Struggling with Lexapro misuse or abuse? Get help today.

Lexapro Tapering

It may be tempting to quit Lexapro cold turkey if you’re experiencing negative side effects or want to switch medications, but doing so significantly increases the likelihood of severe withdrawal.

Lexapro dosage should be reduced slowly using a tapering schedule under the guidance of a doctor. This involves gradually reducing the daily dosage of Lexapro over the course of weeks to minimize withdrawal symptoms. This gives the body an opportunity to adjust to lower levels of the drug.

If you want to switch medications, your doctor may choose to begin a tapering schedule and transition to another antidepressant or a combination medication. However, you should never take it upon yourself to adjust your dosage, stop taking your medication, or take a different medication without your doctor’s recommendation.

Medical Detox for Lexapro

Detox is often associated with drugs of abuse like heroin or meth, but it’s not limited to addictive substances. If withdrawal symptoms are severe enough to disrupt your daily responsibilities, harm your quality of life, relapse, or put you at risk of severe depression and self-harm, entering a detox program is a smart decision.

With medical detox, you can safely discontinue Lexapro with a medically supervised taper schedule and a compassionate staff to keep you as safe and comfortable as possible. While there’s no drug to eliminate antidepressant withdrawal, medical support can help with intense symptoms like nausea, dizziness, headache, and insomnia.

Quit Lexapro Safely

If you want to stop taking Lexapro, it’s important to speak to your doctor about a taper schedule to minimize withdrawal symptoms. if your symptoms are severe, or you’re at risk of worsening depression and suicidal ideation, medical detox can provide you with a safe, medically supervised environment to allow the drug to clear your system.

Related Topics You May Find Helpful:

Frequently Asked Questions About Lexapro

What Happens When You Stop Taking Lexapro?

Stopping Lexapro abruptly can cause withdrawal symptoms like insomnia, nausea, irritability, and headaches. It’s best to gradually reduce the dose of Lexapro on a taper schedule under the supervision of a doctor to minimize withdrawal symptoms.

What Is the Hardest Antidepressant to Come Off Of?

While withdrawal can happen with any antidepressant, the experience can differ between individuals. Generally, Celexa (citalopram), Lexapro (escitalopram), Paxil (paroxetine), and Zoloft (sertraline) are considered the most difficult antidepressant withdrawals.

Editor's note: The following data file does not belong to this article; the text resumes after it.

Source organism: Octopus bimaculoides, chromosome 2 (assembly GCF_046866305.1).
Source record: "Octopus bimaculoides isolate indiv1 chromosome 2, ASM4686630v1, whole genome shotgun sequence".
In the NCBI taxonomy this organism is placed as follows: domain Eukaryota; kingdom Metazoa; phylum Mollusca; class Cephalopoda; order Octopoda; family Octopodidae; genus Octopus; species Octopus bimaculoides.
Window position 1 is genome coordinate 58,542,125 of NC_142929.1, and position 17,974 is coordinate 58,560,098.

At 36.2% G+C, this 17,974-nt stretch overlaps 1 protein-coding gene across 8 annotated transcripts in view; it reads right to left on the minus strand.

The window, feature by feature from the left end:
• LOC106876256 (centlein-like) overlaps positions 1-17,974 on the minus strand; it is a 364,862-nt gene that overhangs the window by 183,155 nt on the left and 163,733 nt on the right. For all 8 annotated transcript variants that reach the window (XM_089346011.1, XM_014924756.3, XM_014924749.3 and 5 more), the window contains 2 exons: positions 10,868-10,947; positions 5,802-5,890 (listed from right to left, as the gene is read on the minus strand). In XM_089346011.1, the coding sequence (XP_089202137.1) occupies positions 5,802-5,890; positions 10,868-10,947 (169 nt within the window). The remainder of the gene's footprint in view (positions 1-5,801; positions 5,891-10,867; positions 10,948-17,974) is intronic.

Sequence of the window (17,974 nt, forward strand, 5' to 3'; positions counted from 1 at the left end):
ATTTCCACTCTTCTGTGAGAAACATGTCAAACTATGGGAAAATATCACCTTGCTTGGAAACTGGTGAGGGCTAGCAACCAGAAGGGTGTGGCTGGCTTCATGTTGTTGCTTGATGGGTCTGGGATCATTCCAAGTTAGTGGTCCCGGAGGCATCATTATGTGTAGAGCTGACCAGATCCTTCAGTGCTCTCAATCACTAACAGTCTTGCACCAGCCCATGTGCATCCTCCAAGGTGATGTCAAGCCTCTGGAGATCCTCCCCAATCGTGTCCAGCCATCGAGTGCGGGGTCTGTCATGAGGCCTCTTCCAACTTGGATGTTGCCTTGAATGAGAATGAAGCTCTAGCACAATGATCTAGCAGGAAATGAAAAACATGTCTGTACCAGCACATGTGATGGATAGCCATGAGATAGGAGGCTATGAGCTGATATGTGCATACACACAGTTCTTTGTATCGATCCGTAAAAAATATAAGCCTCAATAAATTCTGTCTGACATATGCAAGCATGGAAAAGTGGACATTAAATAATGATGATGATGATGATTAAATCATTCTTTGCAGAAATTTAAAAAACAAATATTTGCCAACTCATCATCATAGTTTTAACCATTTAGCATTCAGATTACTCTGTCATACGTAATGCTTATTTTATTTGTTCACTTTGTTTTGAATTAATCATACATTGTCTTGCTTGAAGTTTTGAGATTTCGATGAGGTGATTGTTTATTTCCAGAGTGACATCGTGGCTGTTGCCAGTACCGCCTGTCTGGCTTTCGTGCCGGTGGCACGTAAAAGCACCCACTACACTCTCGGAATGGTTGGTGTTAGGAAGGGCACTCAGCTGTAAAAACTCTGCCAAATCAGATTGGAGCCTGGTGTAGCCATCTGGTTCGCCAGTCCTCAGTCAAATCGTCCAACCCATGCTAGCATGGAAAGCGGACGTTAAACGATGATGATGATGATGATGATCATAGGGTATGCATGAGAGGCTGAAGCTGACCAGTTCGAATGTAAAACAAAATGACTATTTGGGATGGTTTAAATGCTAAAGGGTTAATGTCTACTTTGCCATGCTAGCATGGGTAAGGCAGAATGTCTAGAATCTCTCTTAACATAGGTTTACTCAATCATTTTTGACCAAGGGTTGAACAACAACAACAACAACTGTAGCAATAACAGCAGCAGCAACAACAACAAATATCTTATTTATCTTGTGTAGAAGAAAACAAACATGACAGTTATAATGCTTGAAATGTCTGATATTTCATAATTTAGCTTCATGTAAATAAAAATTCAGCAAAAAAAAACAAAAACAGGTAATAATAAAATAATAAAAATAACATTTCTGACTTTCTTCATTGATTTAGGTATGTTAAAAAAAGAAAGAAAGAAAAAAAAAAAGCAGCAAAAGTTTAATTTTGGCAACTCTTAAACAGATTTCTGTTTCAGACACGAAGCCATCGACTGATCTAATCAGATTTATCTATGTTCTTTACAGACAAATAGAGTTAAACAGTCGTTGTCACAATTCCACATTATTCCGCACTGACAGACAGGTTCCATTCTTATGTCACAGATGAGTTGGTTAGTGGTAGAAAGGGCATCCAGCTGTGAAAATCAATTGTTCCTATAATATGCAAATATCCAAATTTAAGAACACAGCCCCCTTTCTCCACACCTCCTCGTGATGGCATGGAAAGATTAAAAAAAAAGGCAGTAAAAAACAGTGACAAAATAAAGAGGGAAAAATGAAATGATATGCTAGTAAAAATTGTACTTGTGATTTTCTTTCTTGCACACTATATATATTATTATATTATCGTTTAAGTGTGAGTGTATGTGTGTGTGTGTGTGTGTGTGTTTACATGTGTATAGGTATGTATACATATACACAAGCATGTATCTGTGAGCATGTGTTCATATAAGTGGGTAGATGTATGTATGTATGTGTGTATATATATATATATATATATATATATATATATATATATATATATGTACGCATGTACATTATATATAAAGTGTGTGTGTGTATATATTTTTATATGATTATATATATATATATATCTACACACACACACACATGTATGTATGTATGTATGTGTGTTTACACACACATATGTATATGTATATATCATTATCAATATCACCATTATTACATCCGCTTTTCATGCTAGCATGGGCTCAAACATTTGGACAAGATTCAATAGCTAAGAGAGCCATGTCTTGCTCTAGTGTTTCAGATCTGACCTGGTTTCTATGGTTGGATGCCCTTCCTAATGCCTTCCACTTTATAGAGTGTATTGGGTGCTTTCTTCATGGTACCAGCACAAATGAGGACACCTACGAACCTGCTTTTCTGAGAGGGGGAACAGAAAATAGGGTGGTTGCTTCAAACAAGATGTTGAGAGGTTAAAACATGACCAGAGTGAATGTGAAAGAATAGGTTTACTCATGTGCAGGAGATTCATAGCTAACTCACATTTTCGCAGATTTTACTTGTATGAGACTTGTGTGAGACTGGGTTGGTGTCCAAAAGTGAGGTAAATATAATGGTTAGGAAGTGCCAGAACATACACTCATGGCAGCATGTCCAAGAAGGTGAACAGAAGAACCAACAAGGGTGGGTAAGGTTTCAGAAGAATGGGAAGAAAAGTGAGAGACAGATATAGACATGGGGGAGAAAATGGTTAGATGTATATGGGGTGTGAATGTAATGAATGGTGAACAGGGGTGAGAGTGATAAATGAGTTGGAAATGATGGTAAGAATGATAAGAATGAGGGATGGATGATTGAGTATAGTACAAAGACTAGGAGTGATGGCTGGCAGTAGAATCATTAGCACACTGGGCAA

What Is a Brain Zap with Lexapro?

Brain zaps cause sensations like brief electric jolts in the brain that may radiate to other parts of the body. While not life-threatening, these brain zaps can be extremely unpleasant and frightening. Brain zaps are an uncommon and uncomfortable withdrawal symptom associated with the discontinuation of SSRIs like Lexapro.

How Do You Wean Yourself Off of 10 mg of Lexapro?

Tapering schedules, or weaning, is often recommended to safely stop taking Lexapro with minimal withdrawal symptoms. This can take several weeks. However, you should never make the decision to reduce your dose on your own. Speak to your doctor and follow their taper schedule to ensure your safety.

Will My Brain Go Back to Normal After Taking Lexapro?

After discontinuing Lexapro, most individuals’ brains adjust back to their pre-medication state over time, but the duration and experience can vary significantly among individuals.

Can Stopping Lexapro Cause Psychosis?

Suddenly stopping or reducing Lexapro can bring on withdrawal symptoms that mimic other conditions, including flu-like symptoms or worsening depression. While sudden discontinuation of Lexapro can lead to severe withdrawal symptoms, including psychological symptoms, psychosis is an extremely rare occurrence and typically may be more associated with the underlying condition rather than withdrawal itself.

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[1] Centers for Disease Control and Prevention. (2020, September 4). Antidepressant Use Among Adults (2015-2018)  – data briefs – number 377 – September 2020. Centers for Disease Control and Prevention. Retrieved from https://www.cdc.gov/nchs/products/databriefs/db377.htm 

[2]Centers for Disease Control and Prevention. (2017, August 15). Antidepressant Use Among Ages 12 and Older (2011–2014) data briefs – number 283 – August 2017. Centers for Disease Control and Prevention. https://www.cdc.gov/nchs/products/databriefs/db283.htm 

[3] Davies, J. (2018, September 4). A systematic review into the incidence, severity and duration of antidepressant withdrawal effects: Are guidelines evidence-based?. Addictive Behaviors. Retrieved from https://www.sciencedirect.com/science/article/pii/S0306460318308347?via%3Dihub on 2024, January 28.

[4]Cochrane Library. (n.d.). Approaches for discontinuation versus continuation of long … Cochrane Library. https://www.cochranelibrary.com/cdsr/doi/10.1002/14651858.CD013495.pub2/full